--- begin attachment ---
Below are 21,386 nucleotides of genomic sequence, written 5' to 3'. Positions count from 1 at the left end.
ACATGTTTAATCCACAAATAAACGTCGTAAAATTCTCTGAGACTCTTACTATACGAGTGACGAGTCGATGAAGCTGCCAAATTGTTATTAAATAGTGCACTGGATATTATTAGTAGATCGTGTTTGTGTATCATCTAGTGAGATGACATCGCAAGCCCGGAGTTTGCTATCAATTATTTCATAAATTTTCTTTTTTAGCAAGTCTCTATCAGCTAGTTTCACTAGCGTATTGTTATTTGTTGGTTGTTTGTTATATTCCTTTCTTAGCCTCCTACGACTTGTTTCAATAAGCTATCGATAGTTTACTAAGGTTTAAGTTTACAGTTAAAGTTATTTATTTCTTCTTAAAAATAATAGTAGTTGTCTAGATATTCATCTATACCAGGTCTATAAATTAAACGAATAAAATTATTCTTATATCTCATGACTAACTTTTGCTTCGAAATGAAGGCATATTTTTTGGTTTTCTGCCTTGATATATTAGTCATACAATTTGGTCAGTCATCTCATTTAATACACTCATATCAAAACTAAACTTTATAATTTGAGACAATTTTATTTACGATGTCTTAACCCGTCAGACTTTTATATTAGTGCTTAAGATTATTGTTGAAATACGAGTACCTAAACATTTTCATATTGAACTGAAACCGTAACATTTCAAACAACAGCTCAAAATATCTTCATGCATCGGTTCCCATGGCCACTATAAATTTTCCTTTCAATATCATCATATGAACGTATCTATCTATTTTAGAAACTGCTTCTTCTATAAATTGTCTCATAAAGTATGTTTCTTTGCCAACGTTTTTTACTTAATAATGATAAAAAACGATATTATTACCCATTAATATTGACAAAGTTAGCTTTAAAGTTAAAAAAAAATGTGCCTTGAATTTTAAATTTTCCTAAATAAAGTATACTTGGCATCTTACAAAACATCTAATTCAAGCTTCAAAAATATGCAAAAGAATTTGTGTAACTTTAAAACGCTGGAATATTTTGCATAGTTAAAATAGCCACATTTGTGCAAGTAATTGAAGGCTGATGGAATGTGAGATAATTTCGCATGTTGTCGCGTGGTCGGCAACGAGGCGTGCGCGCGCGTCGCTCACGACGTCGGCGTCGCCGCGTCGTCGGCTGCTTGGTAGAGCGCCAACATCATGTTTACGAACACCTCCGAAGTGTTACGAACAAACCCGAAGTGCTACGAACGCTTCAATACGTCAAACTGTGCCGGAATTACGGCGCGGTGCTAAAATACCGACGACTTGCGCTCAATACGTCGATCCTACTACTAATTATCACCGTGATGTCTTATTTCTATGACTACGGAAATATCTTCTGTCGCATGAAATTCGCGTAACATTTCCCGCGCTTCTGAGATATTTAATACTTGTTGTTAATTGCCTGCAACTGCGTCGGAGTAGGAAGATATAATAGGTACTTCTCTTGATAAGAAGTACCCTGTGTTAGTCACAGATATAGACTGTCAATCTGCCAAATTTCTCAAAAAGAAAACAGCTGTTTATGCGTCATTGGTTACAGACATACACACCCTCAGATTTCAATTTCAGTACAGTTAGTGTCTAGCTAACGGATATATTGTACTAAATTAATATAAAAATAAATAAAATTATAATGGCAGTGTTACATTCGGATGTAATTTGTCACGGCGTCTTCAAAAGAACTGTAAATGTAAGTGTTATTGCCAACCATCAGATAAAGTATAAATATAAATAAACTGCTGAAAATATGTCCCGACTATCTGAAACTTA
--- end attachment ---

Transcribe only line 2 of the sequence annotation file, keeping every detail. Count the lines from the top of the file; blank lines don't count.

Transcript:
ACATGTTTAATCCACAAATAAACGTCGTAAAATTCTCTGAGACTCTTACTATACGAGTGACGAGTCGATGAAGCTGCCAAATTGTTATTAAATAGTGCACTGGATATTATTAGTAGATCGTGTTTGTGTATCATCTAGTGAGATGACATCGCAAGCCCGGAGTTTGCTATCAATTATTTCATAAATTTTCTTTTTTAGCAAGTCTCTATCAGCTAGTTTCACTAGCGTATTGTTATTTGTTGGTTGTTTGTTATATTCCTTTCTTAGCCTCCTACGACTTGTTTCAATAAGCTATCGATAGTTTACTAAGGTTTAAGTTTACAGTTAAAGTTATTTATTTCTTCTTAAAAATAATAGTAGTTGTCTAGATATTCATCTATACCAGGTCTATAAATTAAACGAATAAAATTATTCTTATATCTCATGACTAACTTTTGCTTCGAAATGAAGGCATATTTTTTGGTTTTCTGCCTTGATATATTAGTCATACAATTTGGTCAGTCATCTCATTTAATACACTCATATCAAAACTAAACTTTATAATTTGAGACAATTTTATTTACGATGTCTTAACCCGTCAGACTTTTATATTAGTGCTTAAGATTATTGTTGAAATACGAGTACCTAAACATTTTCATATTGAACTGAAACCGTAACATTTCAAACAACAGCTCAAAATATCTTCATGCATCGGTTCCCATGGCCACTATAAATTTTCCTTTCAATATCATCATATGAACGTATCTATCTATTTTAGAAACTGCTTCTTCTATAAATTGTCTCATAAAGTATGTTTCTTTGCCAACGTTTTTTACTTAATAATGATAAAAAACGATATTATTACCCATTAATATTGACAAAGTTAGCTTTAAAGTTAAAAAAAAATGTGCCTTGAATTTTAAATTTTCCTAAATAAAGTATACTTGGCATCTTACAAAACATCTAATTCAAGCTTCAAAAATATGCAAAAGAATTTGTGTAACTTTAAAACGCTGGAATATTTTGCATAGTTAAAATAGCCACATTTGTGCAAGTAATTGAAGGCTGATGGAATGTGAGATAATTTCGCATGTTGTCGCGTGGTCGGCAACGAGGCGTGCGCGCGCGTCGCTCACGACGTCGGCGTCGCCGCGTCGTCGGCTGCTTGGTAGAGCGCCAACATCATGTTTACGAACACCTCCGAAGTGTTACGAACAAACCCGAAGTGCTACGAACGCTTCAATACGTCAAACTGTGCCGGAATTACGGCGCGGTGCTAAAATACCGACGACTTGCGCTCAATACGTCGATCCTACTACTAATTATCACCGTGATGTCTTATTTCTATGACTACGGAAATATCTTCTGTCGCATGAAATTCGCGTAACATTTCCCGCGCTTCTGAGATATTTAATACTTGTTGTTAATTGCCTGCAACTGCGTCGGAGTAGGAAGATATAATAGGTACTTCTCTTGATAAGAAGTACCCTGTGTTAGTCACAGATATAGACTGTCAATCTGCCAAATTTCTCAAAAAGAAAACAGCTGTTTATGCGTCATTGGTTACAGACATACACACCCTCAGATTTCAATTTCAGTACAGTTAGTGTCTAGCTAACGGATATATTGTACTAAATTAATATAAAAATAAATAAAATTATAATGGCAGTGTTACATTCGGATGTAATTTGTCACGGCGTCTTCAAAAGAACTGTAAATGTAAGTGTTATTGCCAACCATCAGATAAAGTATAAATATAAATAAACTGCTGAAAATATGTCCCGACTATCTGAAACTTA